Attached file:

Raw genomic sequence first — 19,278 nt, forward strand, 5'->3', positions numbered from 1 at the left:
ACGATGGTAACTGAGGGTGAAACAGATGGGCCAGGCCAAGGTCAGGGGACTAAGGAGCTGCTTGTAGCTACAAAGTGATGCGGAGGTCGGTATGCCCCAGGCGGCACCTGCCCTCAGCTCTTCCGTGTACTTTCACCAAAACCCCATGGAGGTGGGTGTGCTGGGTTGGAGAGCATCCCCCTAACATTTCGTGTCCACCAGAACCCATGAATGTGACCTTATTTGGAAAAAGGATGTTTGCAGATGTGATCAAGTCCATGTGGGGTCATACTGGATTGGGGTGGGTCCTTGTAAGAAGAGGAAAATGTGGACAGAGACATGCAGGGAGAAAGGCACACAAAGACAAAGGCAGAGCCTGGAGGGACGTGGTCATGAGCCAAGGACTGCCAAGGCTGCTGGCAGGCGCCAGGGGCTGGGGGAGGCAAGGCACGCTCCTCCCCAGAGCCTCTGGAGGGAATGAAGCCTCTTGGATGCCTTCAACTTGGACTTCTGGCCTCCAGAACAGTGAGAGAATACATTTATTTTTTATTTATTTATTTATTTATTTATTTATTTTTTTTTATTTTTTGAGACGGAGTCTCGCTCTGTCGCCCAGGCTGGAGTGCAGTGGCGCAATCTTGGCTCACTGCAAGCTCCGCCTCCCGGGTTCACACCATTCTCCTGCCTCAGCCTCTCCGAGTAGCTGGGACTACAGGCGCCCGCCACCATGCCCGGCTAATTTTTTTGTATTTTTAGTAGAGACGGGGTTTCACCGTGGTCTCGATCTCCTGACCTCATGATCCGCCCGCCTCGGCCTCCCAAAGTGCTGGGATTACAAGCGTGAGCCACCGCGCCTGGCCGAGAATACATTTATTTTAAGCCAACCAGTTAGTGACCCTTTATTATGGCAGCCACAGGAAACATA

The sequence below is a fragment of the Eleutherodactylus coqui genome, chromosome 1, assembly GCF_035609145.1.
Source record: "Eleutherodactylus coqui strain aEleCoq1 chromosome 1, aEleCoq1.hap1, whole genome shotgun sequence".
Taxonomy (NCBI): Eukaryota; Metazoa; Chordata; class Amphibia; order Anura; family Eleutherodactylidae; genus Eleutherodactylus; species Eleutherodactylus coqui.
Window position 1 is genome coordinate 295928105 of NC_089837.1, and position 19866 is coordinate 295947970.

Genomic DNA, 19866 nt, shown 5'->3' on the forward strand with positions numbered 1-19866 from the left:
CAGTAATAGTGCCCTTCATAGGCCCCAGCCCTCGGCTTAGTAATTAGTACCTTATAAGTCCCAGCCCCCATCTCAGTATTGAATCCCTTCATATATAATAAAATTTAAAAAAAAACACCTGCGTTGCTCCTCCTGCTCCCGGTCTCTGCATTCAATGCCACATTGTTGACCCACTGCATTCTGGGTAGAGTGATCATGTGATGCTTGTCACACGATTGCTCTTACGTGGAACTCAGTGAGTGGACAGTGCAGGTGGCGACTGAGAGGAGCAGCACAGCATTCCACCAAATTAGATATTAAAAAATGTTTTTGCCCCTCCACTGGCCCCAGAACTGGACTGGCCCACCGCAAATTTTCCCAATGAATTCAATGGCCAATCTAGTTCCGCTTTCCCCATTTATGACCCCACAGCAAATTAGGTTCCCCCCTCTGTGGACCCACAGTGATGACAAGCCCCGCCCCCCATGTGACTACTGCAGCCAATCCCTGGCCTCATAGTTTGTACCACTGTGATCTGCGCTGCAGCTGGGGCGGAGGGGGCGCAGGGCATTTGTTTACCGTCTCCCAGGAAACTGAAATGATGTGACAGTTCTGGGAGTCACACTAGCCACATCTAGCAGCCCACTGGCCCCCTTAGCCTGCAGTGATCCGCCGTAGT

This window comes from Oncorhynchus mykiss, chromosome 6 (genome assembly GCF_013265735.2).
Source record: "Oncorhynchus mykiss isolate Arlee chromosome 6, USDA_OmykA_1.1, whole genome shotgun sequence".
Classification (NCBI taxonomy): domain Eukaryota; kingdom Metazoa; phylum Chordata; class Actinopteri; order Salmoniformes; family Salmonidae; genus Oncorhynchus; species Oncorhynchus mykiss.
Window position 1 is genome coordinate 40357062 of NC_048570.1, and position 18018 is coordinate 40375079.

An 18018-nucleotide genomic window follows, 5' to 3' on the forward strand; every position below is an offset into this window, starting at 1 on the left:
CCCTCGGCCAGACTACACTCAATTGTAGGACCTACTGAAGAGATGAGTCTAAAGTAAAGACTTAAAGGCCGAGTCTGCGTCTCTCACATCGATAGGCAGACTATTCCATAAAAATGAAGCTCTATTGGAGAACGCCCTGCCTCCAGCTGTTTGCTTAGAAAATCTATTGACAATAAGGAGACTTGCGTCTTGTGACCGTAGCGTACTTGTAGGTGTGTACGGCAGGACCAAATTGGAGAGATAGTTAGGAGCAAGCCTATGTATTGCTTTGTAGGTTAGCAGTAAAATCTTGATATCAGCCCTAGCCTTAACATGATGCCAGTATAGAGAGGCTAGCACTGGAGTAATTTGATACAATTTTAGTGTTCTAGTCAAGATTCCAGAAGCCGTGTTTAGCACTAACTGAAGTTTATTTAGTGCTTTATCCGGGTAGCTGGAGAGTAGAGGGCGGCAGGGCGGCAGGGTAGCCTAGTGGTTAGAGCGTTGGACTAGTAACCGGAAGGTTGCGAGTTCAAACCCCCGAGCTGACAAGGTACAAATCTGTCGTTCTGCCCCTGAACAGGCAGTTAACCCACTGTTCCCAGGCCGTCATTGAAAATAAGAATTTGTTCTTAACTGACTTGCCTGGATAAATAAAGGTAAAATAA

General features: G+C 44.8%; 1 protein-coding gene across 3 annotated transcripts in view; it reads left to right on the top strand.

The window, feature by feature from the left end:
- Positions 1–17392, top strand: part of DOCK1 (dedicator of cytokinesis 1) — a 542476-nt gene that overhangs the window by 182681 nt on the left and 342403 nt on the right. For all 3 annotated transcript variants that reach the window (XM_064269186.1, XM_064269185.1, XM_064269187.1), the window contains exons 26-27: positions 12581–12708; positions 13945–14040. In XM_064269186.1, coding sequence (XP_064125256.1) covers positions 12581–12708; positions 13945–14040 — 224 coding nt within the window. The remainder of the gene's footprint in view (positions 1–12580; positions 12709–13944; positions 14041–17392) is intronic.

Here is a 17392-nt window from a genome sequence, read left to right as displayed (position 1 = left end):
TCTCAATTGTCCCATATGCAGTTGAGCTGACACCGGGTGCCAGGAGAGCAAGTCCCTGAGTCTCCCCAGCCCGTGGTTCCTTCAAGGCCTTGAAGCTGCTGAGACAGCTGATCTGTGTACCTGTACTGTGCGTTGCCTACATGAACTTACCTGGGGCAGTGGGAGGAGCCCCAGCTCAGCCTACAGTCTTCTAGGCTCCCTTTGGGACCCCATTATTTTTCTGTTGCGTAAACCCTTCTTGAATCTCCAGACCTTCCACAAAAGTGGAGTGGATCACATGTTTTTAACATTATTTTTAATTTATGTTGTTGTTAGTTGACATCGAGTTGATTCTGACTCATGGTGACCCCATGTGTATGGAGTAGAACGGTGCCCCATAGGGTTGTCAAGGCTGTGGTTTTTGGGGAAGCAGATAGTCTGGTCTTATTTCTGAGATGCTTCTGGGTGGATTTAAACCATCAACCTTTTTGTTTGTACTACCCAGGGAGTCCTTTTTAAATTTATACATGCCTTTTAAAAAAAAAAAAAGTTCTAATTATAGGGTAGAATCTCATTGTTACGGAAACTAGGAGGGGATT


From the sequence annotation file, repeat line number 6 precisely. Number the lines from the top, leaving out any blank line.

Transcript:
Window position 1 is genome coordinate 295928105 of NC_089837.1, and position 19866 is coordinate 295947970.